Brexit uncertainty prompts sizable drop in UK car manufacturing
The UK automotive industry experienced a 14 per cent fall in the number of cars being built last month due to concerns over the impact of Brexit upon business.
Almost 137,000 cars left production lines, 13.7 per cent down on June last year, amid a decline in demand for cars in this country.
In January it was revealed that 1.7 million cars were produced in Britain last year which represented a 17-year high.
The Society of Motor Manufacturers and Traders (SMMT) reported that exports were driving production, with almost four out of five British cars shipped overseas in the first half of the year, the highest for five years.
The number of cars built in the first half of the year was down by 2.9 per cent to 866,656, with home demand down by 9.5 per cent following a long period of record growth.
A study for the SMMT showed that the ambition of building two million cars in 2020 will now be missed.
Despite uncertainty in the industry, production is forecast to rally for the rest of the year as new and updated models are launched.
Mike Hawes, SMMT chief executive, said: “World-class engineering, productivity, strong government collaboration and massive investment in the past few years have helped UK automotive become a global success story.
“At the heart of this has been the free and frictionless trade we’ve enjoyed with the EU, by far our biggest customer and supplier, but Brexit uncertainty is not helping investment and growth is stalling.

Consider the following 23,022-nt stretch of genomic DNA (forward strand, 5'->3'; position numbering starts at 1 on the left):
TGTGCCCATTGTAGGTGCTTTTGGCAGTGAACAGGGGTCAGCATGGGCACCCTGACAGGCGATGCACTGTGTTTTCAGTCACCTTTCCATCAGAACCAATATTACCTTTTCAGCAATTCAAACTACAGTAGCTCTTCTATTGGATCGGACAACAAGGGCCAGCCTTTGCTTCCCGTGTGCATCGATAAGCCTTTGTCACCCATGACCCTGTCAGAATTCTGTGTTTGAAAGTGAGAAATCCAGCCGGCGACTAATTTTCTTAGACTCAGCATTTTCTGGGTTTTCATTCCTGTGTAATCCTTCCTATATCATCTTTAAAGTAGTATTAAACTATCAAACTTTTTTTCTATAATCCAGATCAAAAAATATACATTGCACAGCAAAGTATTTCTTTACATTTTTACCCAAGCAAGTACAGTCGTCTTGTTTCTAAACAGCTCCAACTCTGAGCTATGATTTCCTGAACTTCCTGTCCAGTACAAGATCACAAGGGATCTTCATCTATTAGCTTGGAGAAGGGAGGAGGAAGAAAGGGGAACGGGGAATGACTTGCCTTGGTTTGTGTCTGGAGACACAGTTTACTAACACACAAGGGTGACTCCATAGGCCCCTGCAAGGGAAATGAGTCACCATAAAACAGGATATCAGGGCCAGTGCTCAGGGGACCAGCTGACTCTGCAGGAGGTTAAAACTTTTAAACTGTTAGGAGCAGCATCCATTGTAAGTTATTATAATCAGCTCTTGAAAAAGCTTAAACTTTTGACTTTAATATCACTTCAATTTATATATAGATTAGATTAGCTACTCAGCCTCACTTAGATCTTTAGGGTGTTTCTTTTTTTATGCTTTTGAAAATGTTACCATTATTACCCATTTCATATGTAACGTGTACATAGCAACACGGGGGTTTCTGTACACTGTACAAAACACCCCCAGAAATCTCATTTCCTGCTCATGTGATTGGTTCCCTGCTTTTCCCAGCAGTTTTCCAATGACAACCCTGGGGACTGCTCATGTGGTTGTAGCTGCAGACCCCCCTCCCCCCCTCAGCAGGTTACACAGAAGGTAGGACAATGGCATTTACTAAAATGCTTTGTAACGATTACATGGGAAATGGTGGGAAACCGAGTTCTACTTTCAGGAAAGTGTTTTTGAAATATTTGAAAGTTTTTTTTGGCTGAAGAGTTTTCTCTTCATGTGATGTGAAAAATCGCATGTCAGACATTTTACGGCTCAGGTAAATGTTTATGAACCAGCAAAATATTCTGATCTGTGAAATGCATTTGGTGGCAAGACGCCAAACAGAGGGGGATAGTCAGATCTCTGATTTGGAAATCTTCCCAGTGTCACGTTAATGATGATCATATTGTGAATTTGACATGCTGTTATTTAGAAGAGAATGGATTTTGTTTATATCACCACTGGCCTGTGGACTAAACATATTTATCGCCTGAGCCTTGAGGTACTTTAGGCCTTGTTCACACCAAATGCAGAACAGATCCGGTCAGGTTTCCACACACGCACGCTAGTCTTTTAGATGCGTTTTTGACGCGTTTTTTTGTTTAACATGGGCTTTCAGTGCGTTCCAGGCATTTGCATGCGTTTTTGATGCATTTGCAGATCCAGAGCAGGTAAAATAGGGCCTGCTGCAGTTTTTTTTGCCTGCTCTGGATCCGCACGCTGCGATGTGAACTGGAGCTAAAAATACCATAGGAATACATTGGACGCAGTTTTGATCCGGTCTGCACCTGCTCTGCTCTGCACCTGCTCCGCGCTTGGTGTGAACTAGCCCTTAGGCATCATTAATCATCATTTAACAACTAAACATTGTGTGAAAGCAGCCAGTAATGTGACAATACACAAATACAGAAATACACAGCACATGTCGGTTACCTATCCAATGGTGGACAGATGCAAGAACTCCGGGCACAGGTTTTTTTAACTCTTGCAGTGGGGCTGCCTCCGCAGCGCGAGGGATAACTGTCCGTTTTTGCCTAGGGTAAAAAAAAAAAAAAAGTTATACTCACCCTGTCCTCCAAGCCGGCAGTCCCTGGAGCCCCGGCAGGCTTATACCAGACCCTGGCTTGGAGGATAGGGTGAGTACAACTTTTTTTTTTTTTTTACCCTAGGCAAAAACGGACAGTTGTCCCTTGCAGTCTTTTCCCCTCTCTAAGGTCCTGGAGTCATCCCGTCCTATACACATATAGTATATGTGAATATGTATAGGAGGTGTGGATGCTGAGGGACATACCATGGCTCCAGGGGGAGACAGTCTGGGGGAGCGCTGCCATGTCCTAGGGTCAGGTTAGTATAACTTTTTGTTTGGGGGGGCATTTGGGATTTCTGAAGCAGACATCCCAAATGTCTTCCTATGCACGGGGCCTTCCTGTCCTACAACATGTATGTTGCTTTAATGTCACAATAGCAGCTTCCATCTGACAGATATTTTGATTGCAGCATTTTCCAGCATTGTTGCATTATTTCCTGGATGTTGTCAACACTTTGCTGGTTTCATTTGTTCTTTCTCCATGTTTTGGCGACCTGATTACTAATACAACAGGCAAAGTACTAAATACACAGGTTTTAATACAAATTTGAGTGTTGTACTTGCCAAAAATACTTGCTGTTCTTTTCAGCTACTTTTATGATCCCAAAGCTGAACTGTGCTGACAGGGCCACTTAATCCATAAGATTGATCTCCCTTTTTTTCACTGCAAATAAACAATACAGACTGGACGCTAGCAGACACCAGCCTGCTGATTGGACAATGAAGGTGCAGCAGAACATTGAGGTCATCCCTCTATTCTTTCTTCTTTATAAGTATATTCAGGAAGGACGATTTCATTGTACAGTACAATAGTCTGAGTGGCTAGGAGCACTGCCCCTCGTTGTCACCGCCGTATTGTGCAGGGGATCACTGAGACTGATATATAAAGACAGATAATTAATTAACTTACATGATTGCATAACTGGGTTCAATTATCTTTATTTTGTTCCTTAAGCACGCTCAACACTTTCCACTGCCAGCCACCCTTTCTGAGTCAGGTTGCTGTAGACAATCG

“The government has been in ‘listening’ mode but now it must put on the table the concrete plans that will assure the future competitiveness of the sector.
“Investors need certainty so, at the very least, the UK must seek an interim deal which maintains single market and customs union membership until we have in place the complex new agreement sought with the EU.”
Hawes said things had changed for the industry since the EU referendum, describing the year so far as “turbulent”.
The EU remained the biggest region for exports, with a share of 54 per cent so far this year, down by 7.9 per cent on a year ago, with the USA second at 15 per cent, up by more than a third.
The next biggest overseas markets were Germany, Italy and China.
Investment in the UK by car firms last year totalled £1.66bn but was only £322m in the first six months of 2017.
Hawes said it was clear that firms were waiting for clarity on future trading arrangements, adding: “Our industry depends on trade with Europe.”
Unite assistant general secretary Tony Burke said: “The Brexit effect is now real and is biting into an important UK manufacturing sector, our world-class car industry. Government must hear the alarm bells ringing and take action.
“Not only are consumers shying away from buying cars because of the massive economic uncertainty we are in, the industry is also putting a brake on investment until they hear from government that our existing friction-free trading arrangements will be secure once we are out of the European Union.”